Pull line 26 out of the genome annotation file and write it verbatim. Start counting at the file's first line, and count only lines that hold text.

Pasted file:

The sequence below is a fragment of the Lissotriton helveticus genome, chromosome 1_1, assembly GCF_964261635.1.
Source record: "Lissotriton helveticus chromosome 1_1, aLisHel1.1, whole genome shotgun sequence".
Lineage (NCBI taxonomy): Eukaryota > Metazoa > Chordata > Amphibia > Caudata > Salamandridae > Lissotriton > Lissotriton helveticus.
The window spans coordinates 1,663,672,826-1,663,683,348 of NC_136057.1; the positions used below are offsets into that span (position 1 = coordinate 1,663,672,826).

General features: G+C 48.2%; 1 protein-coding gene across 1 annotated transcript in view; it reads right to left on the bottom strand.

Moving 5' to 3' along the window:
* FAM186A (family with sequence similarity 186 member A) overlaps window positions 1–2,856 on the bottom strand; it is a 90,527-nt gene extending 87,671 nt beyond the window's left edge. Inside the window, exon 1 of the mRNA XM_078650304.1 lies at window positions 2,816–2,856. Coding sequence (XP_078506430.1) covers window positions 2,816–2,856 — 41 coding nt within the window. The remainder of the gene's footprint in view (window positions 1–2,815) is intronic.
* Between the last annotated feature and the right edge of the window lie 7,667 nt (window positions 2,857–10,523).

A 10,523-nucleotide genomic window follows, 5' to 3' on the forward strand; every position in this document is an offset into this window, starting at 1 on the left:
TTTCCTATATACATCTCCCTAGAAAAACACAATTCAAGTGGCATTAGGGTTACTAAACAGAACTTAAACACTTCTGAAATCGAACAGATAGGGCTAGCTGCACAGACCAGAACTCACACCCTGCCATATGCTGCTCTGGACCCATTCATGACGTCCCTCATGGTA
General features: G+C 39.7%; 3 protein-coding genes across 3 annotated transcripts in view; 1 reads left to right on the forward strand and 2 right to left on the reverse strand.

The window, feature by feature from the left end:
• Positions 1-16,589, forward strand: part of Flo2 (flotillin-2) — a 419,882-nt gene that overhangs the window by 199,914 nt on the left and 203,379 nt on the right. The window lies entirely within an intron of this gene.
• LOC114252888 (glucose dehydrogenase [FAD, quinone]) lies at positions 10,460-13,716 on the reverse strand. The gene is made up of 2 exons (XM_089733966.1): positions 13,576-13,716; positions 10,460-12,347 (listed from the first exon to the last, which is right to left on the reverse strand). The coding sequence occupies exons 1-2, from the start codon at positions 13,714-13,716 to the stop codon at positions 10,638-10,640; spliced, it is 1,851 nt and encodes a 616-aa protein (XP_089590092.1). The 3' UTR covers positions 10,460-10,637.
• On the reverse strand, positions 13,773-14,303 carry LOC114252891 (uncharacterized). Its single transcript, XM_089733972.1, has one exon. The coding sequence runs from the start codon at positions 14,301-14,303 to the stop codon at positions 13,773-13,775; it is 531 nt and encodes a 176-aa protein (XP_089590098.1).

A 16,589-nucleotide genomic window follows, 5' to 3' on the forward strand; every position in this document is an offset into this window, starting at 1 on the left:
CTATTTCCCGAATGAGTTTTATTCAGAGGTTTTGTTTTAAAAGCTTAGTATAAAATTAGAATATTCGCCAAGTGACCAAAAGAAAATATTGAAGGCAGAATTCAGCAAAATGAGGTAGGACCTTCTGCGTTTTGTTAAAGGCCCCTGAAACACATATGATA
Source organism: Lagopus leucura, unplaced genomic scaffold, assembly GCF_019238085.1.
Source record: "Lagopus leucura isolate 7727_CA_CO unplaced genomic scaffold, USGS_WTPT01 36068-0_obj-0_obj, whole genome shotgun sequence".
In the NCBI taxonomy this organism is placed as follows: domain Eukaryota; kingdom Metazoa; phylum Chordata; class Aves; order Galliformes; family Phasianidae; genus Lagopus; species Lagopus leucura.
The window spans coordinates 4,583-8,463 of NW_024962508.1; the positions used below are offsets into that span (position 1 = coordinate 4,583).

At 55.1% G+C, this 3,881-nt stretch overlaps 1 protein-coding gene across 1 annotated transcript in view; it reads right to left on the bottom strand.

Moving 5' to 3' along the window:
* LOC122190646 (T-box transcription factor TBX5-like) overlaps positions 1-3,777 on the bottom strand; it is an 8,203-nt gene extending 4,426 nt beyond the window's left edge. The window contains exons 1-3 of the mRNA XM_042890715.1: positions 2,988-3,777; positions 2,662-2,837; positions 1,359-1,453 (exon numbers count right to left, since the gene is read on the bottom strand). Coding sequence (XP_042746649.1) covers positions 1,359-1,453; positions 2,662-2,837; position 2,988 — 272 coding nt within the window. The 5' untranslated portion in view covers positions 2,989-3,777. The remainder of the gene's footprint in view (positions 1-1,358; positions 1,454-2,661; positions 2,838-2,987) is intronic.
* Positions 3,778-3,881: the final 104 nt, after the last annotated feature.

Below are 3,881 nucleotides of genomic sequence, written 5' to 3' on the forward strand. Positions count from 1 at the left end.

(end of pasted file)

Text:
Below are 3,881 nucleotides of genomic sequence, written 5' to 3' on the forward strand. Positions count from 1 at the left end.